Here are some insurance types that a business must have in place as soon as possible:
· Professional liability insurance
· Property insurance
· Workers’ compensation insurance
· Home-based businesses
· Product liability insurance
· Vehicle insurance
· Business interruption insurance
Let’s look at business interruption insurance and explain what this is. Business interruption insurance (also known as business income insurance) is a type of insurance that covers the loss of income that a business suffers after a disaster. If a disaster or catastrophic event does occur, a business’ operations will likely be interrupted. During this time, your business will suffer from lost income due to your staff’s inability to work in the office, manufacture products or make sales calls. This type of insurance is especially applicable to companies that require a physical location to do business, such as retail stores.
Business interruption insurance compensates a business for its lost income during these events. Business interruption insurance helps protect against lost income due to a covered peril listed in your business owner’s policy. Covered perils typically include theft, fire, wind, falling objects and lightning. Read your policy to make sure you know which perils your insurance helps cover.
Business interruption coverage may help reimburse you in two ways: 1) for lost income from the destroyed merchandise (minus expenses you would’ve already paid, like shipping); or 2) For extra expenses if you must relocate your business temporarily because of the fire.
Business interruption insurance has a coverage limit. A limit is the maximum amount your insurer will pay after a covered claim. Financial losses that exceed your coverage limit are your responsibility. That’s why it’s important to choose coverage limits that are appropriate for your business.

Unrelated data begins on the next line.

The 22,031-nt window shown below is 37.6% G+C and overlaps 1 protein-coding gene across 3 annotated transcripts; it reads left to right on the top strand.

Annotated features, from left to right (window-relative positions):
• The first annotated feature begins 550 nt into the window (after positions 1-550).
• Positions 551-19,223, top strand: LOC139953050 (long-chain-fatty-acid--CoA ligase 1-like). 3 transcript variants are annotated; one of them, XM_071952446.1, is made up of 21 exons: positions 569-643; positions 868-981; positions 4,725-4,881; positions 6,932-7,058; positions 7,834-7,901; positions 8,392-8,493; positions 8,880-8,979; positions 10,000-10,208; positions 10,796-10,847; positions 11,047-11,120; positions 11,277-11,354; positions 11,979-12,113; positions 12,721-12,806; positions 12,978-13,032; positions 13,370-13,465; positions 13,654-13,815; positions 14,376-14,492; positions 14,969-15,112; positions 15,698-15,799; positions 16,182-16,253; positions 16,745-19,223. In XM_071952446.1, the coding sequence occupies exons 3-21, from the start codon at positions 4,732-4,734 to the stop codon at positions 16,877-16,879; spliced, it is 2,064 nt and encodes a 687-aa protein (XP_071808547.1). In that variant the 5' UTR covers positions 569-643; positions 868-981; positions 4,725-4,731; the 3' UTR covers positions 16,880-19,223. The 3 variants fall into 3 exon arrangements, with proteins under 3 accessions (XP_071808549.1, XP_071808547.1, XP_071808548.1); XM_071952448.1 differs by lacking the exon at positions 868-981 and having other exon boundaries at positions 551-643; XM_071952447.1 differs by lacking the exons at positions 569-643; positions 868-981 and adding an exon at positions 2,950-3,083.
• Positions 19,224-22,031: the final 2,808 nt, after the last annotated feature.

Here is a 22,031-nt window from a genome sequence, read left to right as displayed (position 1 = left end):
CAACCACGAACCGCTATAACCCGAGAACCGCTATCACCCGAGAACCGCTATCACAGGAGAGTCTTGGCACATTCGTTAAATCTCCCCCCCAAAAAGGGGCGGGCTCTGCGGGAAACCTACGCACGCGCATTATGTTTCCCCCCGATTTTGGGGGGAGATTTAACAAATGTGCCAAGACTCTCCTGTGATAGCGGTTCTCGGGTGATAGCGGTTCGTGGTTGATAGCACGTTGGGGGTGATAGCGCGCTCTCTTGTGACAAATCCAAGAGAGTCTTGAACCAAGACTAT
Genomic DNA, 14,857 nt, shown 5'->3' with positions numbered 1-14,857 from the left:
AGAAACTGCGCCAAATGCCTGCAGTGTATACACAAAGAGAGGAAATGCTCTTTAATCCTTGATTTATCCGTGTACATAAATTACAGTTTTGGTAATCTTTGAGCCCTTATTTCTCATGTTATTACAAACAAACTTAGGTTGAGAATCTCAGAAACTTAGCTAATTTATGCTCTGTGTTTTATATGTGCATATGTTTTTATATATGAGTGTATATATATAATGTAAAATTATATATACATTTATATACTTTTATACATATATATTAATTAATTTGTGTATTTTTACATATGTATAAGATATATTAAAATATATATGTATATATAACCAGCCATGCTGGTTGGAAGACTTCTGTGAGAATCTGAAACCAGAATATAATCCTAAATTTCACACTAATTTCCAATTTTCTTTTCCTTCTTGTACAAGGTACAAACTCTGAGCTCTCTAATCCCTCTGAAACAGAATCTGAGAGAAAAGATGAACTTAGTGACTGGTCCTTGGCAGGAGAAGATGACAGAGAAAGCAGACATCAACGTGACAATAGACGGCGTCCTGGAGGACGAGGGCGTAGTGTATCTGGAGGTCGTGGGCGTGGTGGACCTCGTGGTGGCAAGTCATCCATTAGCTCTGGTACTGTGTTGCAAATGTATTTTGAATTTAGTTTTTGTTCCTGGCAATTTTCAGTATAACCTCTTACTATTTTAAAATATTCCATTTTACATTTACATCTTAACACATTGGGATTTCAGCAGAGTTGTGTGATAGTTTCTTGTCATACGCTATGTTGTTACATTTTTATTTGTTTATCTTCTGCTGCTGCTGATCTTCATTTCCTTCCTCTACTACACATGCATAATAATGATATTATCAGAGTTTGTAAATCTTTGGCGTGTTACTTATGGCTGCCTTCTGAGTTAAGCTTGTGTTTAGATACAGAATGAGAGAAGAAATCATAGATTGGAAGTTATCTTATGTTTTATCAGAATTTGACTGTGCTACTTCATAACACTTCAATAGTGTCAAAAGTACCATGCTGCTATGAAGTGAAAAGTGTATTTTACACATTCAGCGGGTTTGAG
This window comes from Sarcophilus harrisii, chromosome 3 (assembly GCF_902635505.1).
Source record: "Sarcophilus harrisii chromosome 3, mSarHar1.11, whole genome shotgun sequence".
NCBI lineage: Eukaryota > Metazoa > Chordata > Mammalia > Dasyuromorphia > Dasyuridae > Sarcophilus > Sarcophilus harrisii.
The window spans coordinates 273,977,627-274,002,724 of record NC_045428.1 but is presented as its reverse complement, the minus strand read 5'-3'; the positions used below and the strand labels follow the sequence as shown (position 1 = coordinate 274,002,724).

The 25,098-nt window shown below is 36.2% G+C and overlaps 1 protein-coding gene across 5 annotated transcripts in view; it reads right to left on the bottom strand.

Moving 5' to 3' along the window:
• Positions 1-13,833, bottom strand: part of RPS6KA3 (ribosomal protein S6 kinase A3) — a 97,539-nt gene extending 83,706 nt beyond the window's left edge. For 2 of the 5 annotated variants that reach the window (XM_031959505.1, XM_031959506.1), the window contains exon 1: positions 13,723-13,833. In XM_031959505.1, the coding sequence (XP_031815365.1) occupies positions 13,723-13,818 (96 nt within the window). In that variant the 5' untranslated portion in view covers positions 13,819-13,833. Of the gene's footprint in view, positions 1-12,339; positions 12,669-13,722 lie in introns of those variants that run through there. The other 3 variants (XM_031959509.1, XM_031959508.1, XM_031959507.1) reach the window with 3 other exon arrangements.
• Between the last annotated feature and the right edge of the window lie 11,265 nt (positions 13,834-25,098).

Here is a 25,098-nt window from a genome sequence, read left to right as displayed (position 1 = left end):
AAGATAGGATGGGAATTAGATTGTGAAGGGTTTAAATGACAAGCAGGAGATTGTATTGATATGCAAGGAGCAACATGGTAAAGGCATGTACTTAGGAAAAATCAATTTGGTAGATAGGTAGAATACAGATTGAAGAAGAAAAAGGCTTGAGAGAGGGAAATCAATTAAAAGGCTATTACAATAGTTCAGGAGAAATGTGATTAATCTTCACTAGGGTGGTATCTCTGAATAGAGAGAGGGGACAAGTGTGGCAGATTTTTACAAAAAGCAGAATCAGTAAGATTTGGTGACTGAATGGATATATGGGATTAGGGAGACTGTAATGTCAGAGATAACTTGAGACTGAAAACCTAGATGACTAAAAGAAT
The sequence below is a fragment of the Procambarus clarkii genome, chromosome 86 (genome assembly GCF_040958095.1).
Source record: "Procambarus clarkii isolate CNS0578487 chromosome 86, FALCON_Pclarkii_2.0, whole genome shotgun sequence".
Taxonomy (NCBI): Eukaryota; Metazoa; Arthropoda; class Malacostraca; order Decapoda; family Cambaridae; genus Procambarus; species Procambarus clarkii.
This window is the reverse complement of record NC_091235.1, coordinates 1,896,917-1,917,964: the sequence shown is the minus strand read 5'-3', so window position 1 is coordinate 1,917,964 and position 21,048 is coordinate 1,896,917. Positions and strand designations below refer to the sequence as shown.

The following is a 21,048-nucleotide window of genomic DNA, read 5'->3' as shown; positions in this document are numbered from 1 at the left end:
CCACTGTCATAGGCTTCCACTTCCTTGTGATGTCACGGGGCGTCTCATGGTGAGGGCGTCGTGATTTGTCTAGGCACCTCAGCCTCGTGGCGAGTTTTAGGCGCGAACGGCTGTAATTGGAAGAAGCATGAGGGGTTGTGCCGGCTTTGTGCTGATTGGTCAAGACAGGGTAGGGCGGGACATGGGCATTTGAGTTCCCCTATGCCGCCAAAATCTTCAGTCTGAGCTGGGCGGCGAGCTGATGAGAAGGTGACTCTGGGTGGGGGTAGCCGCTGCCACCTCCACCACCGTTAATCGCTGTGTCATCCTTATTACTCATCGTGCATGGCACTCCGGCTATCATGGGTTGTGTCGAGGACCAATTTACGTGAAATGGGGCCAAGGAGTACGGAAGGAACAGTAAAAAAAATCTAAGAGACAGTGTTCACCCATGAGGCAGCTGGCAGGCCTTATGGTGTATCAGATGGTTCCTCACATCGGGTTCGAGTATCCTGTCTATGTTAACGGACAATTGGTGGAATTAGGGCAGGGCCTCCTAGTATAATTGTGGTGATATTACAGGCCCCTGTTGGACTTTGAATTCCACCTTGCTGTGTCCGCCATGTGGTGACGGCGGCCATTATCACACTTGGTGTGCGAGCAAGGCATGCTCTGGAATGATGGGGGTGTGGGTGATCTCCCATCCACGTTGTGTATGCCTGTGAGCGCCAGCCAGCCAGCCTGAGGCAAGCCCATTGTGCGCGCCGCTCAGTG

Here are a few things you may want to consider as you’re choosing the amount of business interruption coverage for your business:
· How long would it take to get your business up and running after a loss?
· If you rent, how well protected is your building?
· Are sprinkler systems up to date and functional?
· Is comparable commercial space readily available in your area, or would it take weeks to find a suitable location?
You may also want to think about the likely period of time to restore your business after a loss. This “restoration period” determines how much profit you might lose and can vary greatly depending on the severity of the loss your business experiences. For example, a small fire may require only a 30-day restoration period, while a major regional event like a tornado may require months.
The income loss covered may be due to disaster-related closing of the business facility or due to the rebuilding process after a disaster. But for companies that do not have a physical address that is crucial to their business, such as contractors, business income is probably not necessary. For store front or main street business, like say a coffee shop, business income is a must because of the lost revenue should there ever be a fire.